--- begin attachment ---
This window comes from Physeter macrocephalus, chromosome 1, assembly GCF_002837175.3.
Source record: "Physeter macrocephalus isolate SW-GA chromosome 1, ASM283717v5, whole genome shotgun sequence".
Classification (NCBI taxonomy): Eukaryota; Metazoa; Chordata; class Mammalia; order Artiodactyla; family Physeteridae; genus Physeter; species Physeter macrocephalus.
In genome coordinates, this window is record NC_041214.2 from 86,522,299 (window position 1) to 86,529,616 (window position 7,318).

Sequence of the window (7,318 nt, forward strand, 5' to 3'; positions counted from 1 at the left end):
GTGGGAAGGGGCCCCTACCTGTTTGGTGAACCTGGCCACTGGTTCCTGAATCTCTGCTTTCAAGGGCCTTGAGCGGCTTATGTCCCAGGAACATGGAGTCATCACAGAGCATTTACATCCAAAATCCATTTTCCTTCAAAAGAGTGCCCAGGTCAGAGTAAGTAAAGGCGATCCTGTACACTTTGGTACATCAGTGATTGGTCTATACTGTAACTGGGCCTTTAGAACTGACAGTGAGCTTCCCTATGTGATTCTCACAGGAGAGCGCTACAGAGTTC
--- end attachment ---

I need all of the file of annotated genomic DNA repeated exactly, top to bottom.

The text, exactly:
This window comes from Physeter macrocephalus, chromosome 1, assembly GCF_002837175.3.
Source record: "Physeter macrocephalus isolate SW-GA chromosome 1, ASM283717v5, whole genome shotgun sequence".
Classification (NCBI taxonomy): Eukaryota; Metazoa; Chordata; class Mammalia; order Artiodactyla; family Physeteridae; genus Physeter; species Physeter macrocephalus.
In genome coordinates, this window is record NC_041214.2 from 86,522,299 (window position 1) to 86,529,616 (window position 7,318).

Sequence of the window (7,318 nt, forward strand, 5' to 3'; positions counted from 1 at the left end):
GTGGGAAGGGGCCCCTACCTGTTTGGTGAACCTGGCCACTGGTTCCTGAATCTCTGCTTTCAAGGGCCTTGAGCGGCTTATGTCCCAGGAACATGGAGTCATCACAGAGCATTTACATCCAAAATCCATTTTCCTTCAAAAGAGTGCCCAGGTCAGAGTAAGTAAAGGCGATCCTGTACACTTTGGTACATCAGTGATTGGTCTATACTGTAACTGGGCCTTTAGAACTGACAGTGAGCTTCCCTATGTGATTCTCACAGGAGAGCGCTACAGAGTTC